"I think it’s the age, and there’s a lot of things probably that I’ve been through in Europe," Pekovic said. "It’s pretty tough stuff over there before I get here, so I think there is some things before that happened to my ankle . . . from that."

Europe is where Pekovic picked up his current playing style. There are few true, post-oriented centers left in today’s NBA, and there’s a reason why. For most mortals, even those of the 7-foot variety, it’s too physically taxing.

"I don’t work in office," said Pekovic, who has career NBA averages of 18.4 points on 52.3 percent shooting and 9.7 rebounds per game.

The Wolves do have steady sophomore Gorgui Dieng (9.5 points and 8.5 rebounds in 29.1 minutes per game this season) to back up Pekovic. The Senegal native’s progress has spurred talk of potentially trading Pekovic at some point, but the three years worth of the $35.8 million left on his contract make him hard to move.

The Wolves could’ve used the first half of 2013-14 version of Pekovic on Wednesday against Denver (22-39), which outscored Minnesota 52-28 in the paint and outrebounded it 51-43 for the Nuggets’ second win in as many games under interim coach Melvin Hunt. Shooting guard Kevin Martin — who missed Monday’s game with an illness and still wasn’t his strongest, even after the team’s day off Tuesday — went 3 for 15 from the floor for just nine points, and point guard Ricky Rubio had 10 on 4-of-13 shooting, rendering February rookie of the month Andrew Wiggins’ 20 points a footnote.

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Pekovic played just 5:19 after halftime as Saunders continues to try and limit the big man’s minutes.

"He hasn’t been able to play much, so he was ineffective," said Saunders, whose team wasted an opportunity against a rare sub-.500 opponent. "Tonight was not a good matchup. They were running the hell out of us with their bigs.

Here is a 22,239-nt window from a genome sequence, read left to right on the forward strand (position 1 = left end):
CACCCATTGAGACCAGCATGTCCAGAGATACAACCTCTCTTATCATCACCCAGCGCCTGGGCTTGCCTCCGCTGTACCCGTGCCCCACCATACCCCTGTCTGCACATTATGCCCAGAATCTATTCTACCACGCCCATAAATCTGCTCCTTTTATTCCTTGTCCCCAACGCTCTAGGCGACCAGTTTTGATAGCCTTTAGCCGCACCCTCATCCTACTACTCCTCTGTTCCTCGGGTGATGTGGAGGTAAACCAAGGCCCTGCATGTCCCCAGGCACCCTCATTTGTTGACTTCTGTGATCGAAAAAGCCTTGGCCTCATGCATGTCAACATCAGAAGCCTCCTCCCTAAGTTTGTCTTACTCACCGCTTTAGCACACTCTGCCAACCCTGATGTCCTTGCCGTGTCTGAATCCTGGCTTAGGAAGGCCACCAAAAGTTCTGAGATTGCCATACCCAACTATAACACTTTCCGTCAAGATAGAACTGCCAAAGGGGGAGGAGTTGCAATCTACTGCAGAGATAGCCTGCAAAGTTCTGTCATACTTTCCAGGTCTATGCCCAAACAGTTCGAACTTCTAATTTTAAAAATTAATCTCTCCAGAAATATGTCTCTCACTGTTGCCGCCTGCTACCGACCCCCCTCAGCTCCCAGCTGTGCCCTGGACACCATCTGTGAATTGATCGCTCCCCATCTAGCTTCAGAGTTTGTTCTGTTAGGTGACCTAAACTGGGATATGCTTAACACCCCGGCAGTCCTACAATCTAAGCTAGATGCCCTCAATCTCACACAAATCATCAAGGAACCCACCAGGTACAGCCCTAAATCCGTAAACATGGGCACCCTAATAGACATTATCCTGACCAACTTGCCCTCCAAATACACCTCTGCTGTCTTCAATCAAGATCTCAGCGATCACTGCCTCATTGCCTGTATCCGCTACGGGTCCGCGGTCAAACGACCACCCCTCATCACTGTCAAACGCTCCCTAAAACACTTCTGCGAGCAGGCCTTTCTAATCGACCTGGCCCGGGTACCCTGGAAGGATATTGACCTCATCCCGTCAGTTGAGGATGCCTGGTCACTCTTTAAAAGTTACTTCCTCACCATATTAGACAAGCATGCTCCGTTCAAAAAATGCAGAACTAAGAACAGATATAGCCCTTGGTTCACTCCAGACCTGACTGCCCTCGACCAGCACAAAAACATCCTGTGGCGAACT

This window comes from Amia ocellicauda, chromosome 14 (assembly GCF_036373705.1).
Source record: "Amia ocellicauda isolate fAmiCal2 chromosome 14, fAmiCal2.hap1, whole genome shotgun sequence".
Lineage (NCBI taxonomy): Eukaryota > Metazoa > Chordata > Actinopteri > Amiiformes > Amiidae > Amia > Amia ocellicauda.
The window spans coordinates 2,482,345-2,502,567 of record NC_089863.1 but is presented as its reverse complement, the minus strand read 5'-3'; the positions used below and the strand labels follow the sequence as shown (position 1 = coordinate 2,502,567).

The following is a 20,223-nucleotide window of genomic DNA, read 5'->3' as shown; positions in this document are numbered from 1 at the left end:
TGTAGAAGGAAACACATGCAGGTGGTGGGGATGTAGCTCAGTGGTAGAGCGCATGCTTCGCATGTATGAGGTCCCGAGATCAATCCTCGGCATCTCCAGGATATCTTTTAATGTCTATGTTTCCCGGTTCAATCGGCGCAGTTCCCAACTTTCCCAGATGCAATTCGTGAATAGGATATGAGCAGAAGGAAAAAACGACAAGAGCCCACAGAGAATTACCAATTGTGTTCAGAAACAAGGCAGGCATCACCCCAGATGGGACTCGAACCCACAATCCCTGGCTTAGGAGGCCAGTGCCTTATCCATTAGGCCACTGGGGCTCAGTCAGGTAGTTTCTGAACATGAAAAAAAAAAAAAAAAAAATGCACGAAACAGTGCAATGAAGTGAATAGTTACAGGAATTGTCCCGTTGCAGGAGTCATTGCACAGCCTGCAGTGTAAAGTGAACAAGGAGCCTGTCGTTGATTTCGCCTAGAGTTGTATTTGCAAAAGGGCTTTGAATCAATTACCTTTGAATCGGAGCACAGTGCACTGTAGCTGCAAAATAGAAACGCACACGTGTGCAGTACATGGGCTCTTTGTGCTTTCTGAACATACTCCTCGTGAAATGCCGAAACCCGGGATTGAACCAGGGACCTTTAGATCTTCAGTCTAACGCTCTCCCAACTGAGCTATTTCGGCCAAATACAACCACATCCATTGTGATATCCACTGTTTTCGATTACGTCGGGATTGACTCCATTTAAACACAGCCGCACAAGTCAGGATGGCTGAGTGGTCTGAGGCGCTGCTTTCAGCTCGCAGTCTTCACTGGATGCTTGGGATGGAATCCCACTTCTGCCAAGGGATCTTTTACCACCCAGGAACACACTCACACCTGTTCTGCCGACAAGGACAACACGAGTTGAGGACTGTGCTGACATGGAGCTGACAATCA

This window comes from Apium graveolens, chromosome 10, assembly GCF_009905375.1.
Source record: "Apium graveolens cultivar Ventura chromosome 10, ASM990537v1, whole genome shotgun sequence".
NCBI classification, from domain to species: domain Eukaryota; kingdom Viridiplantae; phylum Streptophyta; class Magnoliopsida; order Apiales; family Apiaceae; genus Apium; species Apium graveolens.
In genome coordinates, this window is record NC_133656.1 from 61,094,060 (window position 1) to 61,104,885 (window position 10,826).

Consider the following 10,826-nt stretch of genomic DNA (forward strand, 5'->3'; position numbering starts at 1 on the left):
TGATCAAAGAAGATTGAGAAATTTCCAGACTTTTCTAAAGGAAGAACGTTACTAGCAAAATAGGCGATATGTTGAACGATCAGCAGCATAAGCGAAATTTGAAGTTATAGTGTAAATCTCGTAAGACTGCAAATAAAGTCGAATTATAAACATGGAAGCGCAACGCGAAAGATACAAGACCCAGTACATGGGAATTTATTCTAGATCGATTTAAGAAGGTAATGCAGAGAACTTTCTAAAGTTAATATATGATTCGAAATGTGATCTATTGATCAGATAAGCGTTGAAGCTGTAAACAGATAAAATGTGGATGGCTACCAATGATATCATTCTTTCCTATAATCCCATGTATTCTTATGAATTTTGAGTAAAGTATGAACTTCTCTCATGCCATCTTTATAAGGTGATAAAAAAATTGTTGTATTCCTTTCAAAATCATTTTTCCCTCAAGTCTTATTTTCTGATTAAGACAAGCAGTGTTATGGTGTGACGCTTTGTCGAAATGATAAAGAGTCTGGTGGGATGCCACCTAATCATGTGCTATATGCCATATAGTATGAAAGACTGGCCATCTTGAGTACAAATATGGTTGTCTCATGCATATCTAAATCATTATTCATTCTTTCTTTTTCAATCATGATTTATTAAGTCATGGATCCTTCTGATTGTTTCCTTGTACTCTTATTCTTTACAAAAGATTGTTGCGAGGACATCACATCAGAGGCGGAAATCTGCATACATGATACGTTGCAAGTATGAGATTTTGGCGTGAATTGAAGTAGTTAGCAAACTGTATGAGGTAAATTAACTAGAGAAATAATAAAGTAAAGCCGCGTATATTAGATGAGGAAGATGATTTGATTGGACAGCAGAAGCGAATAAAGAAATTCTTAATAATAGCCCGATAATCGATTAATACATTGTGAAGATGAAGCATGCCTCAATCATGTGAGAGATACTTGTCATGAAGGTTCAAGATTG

"There’s not much to really say. This, in the last two months, is maybe the most disappointing loss."

In front of 13,848 fans — by far the least electric crowd since Kevin Garnett’s return — the Nuggets outscored Minnesota 19-3 in fast-break points. Even the backup who’s benefited most from Pekovic’s prolonged truancy says he’d like to see him healthy and unlimited like he was during the first part of last year.

"We need Pek back," said Dieng, who had eight points and 10 rebounds off the bench Wednesday night.

KG sounds off on Shaw firing: Garnett had some choice words for the Nuggets after his 11-point, six-rebound performance against them Wednesday night.

When asked if he expected a spirited effort from a team with new life after head man Brian Shaw’s Tuesday firing, Garnett responded with a blunt "no."

"To be honest, they quit on Brian Shaw. I thought they’d quit again," said the revered power forward, who came back to the Twin Cities in a trade-deadline deal Feb. 19. "A quitter is a quitter."

Garnett continued: "That was my take on that. As far as the future, you want to anticipate someone playing hard, but no, I didn’t really think about the Denver Nuggets or how they was going to come out tonight. I was thinking about us and us going forward and being better."

The Nuggets fired Shaw after posting a 20-39 record this season, reportedly because he and the players didn’t always see eye-to-eye.

Garnett wasn’t the only one to go off about that decision. Pacers forward David West told Vigilant Sports’ Scott Agness "that’s bull (expletive). No grownups on the roster. You can’t win without grownups."

"Don’t understand how you can’t play for B Shaw!" West’s Indiana teammate Paul George tweeted Wednesday morning.

After a 14-year playing career that concluded with four seasons with the Los Angeles Lakers, Shaw served as a Lakers and Pacers assistant. He finished his first head-coaching stint with a 56-85 record (.397 winning percentage).